Talking To My MIL Reminds Me That The ‘Mommy Wars’ Aren’t New And Never Stop
I love my mother in law. That’s apparently a pretty rare sentiment because when I tell people that, they usually look at me like they’re waiting for me to drop a punchline or say something like “…PSYCH!!”, because apparently a lot of mothers in law are totally awfulsauce.
Mine’s not. I’m not bragging or anything. I mean, someone’s got to have shitty in-laws and it just so happens that my husband drew the short straw. I talk to my MIL at least once a week, sometimes more, and we usually gab for about an hour before one or both of us realizes that there’s other stuff we should be doing. Yes, it’s a charmed life.
When I was a new mom, my MIL was a source of real comfort and commiseration, especially when I ended up staying at home with my child in a strange place. She would often relay her own stories of feeling overwhelmed, bored, isolated, angry, stressed, lonely, and frustrated. It felt good knowing that someone else had been through what I was going through, even if it was decades ago. I couldn’t talk to my own mom about this stuff because with her it was a race to the bottom to see who could win gold in the Shitty Life Olympics. I never won the gold. Usually, I never even placed.
It was this juxtaposition that first caused me to realize, moms have probably been warring from time immemorial. I don’t know why this surprised me, considering my MIL parented in the 90’s, and ’90s parents practically invented helicopter parenting and the judgy backhanded compliment.
My mother worked, my MIL mostly stayed at home. You could hear the vitriol in my mom’s voice when she talked about the charmed life my MIL led, and if I told her that being at home wasn’t, in fact, all that and a bag of chips, I got shut down for not knowing how good I had it, lazy bon-bon eater that I was.
Now that my MIL is older, she still gets flak from people, because with your kids out of the house, what do you do exactly if you aren’t watching soaps? Well, a lot. I’ll admit that when my daughter went to school it got easier, but it didn’t get leisurely. All of the stuff that I didn’t have time to do (read: chores, errands, suckiness) was suddenly feasible with a wide open schedule.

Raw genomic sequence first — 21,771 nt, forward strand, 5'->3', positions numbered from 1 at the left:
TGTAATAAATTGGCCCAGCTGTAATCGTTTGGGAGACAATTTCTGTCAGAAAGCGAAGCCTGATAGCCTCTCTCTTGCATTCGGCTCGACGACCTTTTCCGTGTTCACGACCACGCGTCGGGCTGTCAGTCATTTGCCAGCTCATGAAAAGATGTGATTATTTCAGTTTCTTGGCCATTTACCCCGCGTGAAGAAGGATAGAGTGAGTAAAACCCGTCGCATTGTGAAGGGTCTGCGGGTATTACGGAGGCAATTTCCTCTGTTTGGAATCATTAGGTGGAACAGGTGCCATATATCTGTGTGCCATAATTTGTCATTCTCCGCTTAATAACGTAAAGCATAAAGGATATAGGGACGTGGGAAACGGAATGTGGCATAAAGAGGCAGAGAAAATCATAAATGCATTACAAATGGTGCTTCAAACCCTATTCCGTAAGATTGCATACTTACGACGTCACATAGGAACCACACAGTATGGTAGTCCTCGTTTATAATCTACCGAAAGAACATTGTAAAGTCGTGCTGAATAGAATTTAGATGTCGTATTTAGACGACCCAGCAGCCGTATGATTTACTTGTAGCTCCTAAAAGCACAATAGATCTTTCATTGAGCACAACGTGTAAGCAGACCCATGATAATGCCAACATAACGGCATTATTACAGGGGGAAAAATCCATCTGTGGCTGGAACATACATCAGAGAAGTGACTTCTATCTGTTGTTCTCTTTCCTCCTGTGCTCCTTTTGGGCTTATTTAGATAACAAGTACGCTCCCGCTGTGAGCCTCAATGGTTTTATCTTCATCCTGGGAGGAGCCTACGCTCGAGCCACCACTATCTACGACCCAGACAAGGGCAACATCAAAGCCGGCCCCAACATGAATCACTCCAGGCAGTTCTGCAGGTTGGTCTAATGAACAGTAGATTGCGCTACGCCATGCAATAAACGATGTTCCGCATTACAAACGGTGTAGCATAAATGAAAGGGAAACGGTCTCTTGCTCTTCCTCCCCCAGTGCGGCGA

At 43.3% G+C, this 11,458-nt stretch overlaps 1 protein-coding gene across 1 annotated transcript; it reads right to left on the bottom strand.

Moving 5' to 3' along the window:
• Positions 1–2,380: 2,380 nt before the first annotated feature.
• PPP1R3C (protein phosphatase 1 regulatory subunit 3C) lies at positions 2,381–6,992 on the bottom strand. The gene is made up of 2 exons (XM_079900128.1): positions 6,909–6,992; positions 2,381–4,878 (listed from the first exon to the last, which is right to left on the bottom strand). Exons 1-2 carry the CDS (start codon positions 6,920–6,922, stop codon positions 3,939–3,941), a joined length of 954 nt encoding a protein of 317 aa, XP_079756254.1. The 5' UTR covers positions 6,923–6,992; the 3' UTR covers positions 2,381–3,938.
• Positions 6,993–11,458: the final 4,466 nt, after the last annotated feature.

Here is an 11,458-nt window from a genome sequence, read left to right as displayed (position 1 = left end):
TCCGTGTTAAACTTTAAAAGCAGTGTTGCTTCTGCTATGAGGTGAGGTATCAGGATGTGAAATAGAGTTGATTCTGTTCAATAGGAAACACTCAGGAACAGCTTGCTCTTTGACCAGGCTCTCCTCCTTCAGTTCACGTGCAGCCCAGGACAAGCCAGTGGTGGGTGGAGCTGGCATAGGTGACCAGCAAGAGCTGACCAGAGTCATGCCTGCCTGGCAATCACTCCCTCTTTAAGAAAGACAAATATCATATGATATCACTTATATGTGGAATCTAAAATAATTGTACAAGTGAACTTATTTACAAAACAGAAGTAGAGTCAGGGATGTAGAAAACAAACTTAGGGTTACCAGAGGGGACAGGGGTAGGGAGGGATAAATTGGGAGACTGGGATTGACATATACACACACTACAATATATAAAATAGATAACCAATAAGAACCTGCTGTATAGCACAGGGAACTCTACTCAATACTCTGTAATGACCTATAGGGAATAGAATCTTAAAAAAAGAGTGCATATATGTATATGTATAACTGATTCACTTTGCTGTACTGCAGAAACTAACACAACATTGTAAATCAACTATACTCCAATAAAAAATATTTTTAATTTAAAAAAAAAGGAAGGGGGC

I had to wonder, would people really think she still lives a life of luxury and languor if they knew that a lot of her days are spent scrubbing and painting and dusting? She isn’t idle, no mom is really idle, and that includes working ones, stay at home ones, new moms, seasoned moms, grandmoms, and empty nesters.
Like most depressing stories about how awful we can all be to each other, I hope that people will largely be over it by the time my kid has flounced off to college, but I doubt it. As long as there is insecurity and guilt there will be projection, flowing in both directions (and yes, SAHM guilt about career decisions and money is a thing that is real and also really sucks).
I have to say that I typically refuse to participate in most passive aggressive “mommy wars” bullshit, but I’d also like to add that while my mother in law handles it like she handles everything, (with the kind of grace and poise that would make Kate Middleton look like a Liverpool fishmongering hobo) if anyone tries it with me once I’ve earned my bon bon time I’m gonna handle it Eleanor Abernathy style: